Enjoyable storytelling by two masters of the craft.

Pub Date: May 2, 2022

ISBN: 978-0-316-49937-8

Page Count: 384

Publisher: Little, Brown

Review Posted Online: March 30, 2022

Kirkus Reviews Issue: April 15, 2022

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Top-drawer crime fiction. The authors are tough on the hero, but the hero is tough.

THE RED BOOK

Patterson and Ellis put their characters through hell in this hard-edged second installment of their Black Book series after The Black Book (2017).

A young girl is one of four people gunned down in a “very, very bad” K-Town drive-by shooting in Chicago. Police are under intense political pressure to solve it, so Detective Billy Harney is assigned to the Special Operations Section to put the brakes on the gang violence on the West Side. His new partner is Detective Carla Griffin, whom colleagues describe as “sober as an undertaker” and “as fun as a case of hemorrhoids.” And she looks like the last thing he needs, a pill popper. (But is she?) Department muckety-mucks want Harney to fail, and Griffin is supposed to spy on him. The poor guy already has a hell of a backstory: His daughter died and his wife committed suicide (or did she?) four years earlier, he’s been shot in the head, charged with murder (and exonerated), and helped put his own father in prison. (Nothing like a tormented hero!) Now the deaths still haunt him while he and Griffin begin to suspect they’re not looking at a simple turf war starring the Imperial Gangster Nation. Meanwhile, the captain in Internal Affairs is deep in the pocket of some bad guys who run an international human trafficking ring, and he loathes Harney. The protagonist is lucky to have Patti, his sister and fellow detective, as his one reliable friend who lets him know he’s being set up. The authors do masterful work creating flawed characters to root for or against, and they certainly pile up the troubles for Billy Harney. Abundant nasty twists will hold readers’ rapt attention in this dark, violent, and fast-moving thriller.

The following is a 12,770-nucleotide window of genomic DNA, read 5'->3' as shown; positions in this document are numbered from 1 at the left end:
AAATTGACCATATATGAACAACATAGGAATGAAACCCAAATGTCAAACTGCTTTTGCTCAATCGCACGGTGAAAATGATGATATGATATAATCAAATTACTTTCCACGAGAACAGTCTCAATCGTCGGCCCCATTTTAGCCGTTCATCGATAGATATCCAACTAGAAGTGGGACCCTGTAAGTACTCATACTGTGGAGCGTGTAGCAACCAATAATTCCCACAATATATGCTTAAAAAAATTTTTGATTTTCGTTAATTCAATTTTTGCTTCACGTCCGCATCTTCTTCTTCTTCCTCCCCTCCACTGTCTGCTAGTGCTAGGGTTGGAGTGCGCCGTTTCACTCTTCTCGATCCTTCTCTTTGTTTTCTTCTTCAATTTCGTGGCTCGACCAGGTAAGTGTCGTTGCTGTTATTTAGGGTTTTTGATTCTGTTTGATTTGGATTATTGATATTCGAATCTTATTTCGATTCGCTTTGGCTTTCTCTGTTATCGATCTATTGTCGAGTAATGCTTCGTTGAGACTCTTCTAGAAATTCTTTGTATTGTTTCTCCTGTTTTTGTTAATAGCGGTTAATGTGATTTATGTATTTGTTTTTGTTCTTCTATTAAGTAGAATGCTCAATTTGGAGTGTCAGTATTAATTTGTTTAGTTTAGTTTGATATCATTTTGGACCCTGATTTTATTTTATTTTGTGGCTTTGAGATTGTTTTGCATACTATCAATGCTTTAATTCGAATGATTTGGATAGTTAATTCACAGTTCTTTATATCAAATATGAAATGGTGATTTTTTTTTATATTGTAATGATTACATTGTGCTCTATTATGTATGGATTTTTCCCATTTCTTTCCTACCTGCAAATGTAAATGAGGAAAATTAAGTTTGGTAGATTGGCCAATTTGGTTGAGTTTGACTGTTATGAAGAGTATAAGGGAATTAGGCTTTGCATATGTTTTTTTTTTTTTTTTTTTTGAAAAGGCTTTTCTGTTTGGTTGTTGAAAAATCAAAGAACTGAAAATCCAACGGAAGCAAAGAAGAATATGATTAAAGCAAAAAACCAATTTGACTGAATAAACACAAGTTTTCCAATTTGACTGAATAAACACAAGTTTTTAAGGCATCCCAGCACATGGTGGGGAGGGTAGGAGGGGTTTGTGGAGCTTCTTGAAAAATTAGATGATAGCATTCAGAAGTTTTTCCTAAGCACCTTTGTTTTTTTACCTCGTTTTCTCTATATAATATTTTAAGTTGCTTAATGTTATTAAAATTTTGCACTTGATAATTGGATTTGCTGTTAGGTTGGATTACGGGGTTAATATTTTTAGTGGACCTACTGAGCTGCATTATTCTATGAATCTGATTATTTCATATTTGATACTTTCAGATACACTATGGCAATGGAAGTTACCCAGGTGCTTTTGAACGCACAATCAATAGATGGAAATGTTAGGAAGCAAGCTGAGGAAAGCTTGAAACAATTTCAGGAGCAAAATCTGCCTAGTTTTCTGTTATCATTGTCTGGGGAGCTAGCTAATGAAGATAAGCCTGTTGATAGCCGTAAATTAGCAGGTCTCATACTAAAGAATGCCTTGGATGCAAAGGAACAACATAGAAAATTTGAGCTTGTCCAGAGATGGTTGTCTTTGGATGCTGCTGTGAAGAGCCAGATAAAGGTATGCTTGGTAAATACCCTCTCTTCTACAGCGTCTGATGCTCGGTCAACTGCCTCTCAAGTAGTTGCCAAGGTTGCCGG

Top-drawer crime fiction. The authors are tough on the hero, but the hero is tough.

Pub Date: March 29, 2021

ISBN: 978-0-316-49940-8

Page Count: 384

Publisher: Little, Brown

Review Posted Online: Dec. 15, 2020

Kirkus Reviews Issue: Jan. 1, 2021